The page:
Characterization In The Crucible

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It’s easy to look back on the past and think about how uncivilized civilization was. The way people think and the way they act depends primarily on the current beliefs of the time. The focus of the time gives way to the sway of the majority and can allow certain issues to bend into the disasters of history. In the play, The Crucible, Miller cautions his audience to consider the effects of their accusations and beliefs by applying characterization, moral examination, and irony to the story in order to stop the progression of an inhumane movement .
Miller’s primary purpose for writing The Crucible is to point out how corrupt society can become during a time of unrest. Comparing the Salem Witch Trials to the McCarthy trials introduces the audience to the possibility that in a hundred years or so, the following generations could look back upon the McCarthy Trials and think that people were just as crazy as they were during the Salem Witch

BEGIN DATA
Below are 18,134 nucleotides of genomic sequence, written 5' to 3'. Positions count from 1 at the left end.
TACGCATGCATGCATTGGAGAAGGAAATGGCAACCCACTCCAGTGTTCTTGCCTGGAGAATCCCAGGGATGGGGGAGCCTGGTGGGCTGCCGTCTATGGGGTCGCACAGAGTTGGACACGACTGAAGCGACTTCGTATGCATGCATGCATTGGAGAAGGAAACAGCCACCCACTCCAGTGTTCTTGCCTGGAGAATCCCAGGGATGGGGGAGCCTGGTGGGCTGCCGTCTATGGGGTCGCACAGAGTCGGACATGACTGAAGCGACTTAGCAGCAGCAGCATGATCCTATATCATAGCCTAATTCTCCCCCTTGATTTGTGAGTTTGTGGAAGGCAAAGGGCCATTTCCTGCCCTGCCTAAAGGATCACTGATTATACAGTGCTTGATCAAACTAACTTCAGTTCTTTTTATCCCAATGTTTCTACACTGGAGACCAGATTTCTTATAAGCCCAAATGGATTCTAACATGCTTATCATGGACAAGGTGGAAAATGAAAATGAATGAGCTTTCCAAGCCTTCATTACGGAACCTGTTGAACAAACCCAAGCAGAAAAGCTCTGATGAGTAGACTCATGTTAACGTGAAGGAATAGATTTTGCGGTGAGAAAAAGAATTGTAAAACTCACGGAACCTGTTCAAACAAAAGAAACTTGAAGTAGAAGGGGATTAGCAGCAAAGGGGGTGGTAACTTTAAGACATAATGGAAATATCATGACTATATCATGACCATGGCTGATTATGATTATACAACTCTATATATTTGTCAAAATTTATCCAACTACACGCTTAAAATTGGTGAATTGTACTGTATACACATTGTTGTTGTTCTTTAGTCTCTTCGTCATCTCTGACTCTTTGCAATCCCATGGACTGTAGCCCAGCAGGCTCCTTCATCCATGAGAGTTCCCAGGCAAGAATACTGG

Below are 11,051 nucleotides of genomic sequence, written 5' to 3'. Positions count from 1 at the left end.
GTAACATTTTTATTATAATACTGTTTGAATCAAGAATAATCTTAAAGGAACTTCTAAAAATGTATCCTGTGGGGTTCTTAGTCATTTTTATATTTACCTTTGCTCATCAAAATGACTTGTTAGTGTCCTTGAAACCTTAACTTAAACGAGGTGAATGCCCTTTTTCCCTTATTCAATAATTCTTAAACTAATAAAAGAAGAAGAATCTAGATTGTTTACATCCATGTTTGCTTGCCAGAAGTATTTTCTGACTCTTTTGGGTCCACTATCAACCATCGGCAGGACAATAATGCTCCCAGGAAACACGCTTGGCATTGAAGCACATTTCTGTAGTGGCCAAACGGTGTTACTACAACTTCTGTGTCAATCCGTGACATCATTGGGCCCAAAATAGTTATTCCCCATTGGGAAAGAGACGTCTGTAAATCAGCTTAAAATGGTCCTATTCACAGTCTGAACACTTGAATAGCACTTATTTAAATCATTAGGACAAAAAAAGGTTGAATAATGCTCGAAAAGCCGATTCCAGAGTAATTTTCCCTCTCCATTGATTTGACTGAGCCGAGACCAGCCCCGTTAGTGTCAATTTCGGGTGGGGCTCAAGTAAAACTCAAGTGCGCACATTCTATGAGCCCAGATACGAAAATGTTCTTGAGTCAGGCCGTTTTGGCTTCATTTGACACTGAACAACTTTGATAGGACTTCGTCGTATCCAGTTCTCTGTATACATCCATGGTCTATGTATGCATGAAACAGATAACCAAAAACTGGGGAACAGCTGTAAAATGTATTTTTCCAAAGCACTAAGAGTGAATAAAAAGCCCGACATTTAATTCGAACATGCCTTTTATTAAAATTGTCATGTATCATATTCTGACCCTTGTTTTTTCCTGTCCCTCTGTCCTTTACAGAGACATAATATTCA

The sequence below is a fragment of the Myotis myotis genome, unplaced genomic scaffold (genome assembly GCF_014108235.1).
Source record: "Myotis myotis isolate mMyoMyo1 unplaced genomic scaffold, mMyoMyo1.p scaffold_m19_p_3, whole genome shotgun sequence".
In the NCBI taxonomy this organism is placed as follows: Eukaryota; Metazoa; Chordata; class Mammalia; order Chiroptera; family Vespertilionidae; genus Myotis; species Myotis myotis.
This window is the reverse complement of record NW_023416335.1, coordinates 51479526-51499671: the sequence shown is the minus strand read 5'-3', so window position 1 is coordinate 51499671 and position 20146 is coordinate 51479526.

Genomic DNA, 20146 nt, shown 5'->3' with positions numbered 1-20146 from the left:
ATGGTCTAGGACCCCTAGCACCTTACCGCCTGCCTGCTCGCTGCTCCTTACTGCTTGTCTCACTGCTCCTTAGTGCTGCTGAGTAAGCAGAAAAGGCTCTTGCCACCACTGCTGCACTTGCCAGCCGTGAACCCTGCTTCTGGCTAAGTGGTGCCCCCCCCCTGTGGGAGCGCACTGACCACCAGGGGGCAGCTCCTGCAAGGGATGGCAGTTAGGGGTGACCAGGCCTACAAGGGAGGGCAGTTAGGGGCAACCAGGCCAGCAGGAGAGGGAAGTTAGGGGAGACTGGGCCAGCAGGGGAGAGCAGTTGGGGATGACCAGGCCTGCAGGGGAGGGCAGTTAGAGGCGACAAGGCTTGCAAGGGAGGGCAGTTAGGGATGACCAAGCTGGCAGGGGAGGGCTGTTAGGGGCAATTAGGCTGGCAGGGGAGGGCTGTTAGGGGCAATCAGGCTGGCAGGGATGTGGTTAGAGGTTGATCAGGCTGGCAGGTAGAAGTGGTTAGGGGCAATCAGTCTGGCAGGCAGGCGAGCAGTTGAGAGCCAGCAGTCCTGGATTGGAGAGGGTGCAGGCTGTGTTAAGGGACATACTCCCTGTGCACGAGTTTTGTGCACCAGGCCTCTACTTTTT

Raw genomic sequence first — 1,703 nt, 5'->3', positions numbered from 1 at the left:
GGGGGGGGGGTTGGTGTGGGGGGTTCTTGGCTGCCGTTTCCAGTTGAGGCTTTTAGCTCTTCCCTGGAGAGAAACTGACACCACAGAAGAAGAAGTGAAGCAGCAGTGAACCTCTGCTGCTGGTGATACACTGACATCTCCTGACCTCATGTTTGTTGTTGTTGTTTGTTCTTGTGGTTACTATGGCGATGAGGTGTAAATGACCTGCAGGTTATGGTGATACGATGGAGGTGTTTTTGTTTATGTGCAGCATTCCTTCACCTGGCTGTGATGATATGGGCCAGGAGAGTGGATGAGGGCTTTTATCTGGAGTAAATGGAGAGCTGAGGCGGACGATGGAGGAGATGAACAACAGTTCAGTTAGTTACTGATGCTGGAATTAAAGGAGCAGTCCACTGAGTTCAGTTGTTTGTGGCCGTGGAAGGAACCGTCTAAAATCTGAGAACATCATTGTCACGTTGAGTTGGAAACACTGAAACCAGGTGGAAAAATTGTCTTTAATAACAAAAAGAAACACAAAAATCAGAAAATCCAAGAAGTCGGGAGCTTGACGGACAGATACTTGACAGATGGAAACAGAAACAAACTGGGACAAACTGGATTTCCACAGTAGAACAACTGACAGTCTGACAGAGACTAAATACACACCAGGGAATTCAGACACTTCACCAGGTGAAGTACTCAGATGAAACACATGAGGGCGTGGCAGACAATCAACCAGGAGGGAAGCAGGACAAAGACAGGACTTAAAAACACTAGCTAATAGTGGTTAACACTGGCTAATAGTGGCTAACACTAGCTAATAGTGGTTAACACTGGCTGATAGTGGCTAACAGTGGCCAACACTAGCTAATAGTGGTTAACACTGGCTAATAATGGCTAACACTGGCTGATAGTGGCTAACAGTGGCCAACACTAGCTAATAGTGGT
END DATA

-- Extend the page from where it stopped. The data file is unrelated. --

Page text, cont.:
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Throughout the story, there is a plethora of opportunities for the story to end with justice and peace. However, every opportunity for redemption is missed. One of the most painful scenes to read was the one in which Proctor tells Danforth that “In her life, sir, she have never lied” (p.103) in reference to his wife. Elizabeth then promptly enters the room and lies to the judge about Proctor’s adultery. The repetitive faults of the characters has a way of driving the audience mad in an attempt to understand why so many people are incapable of recognising and delivering the truth. Millers point in doing this is to show the audience that they themselves have been not been recognizing the truth that is so plainly in front of them. Also, when Abigail unintentionally kills the man that she started the Witch Trials to gain, Miller asserts that all of the lying and pointing fingers will not achieve anything. It will only end in

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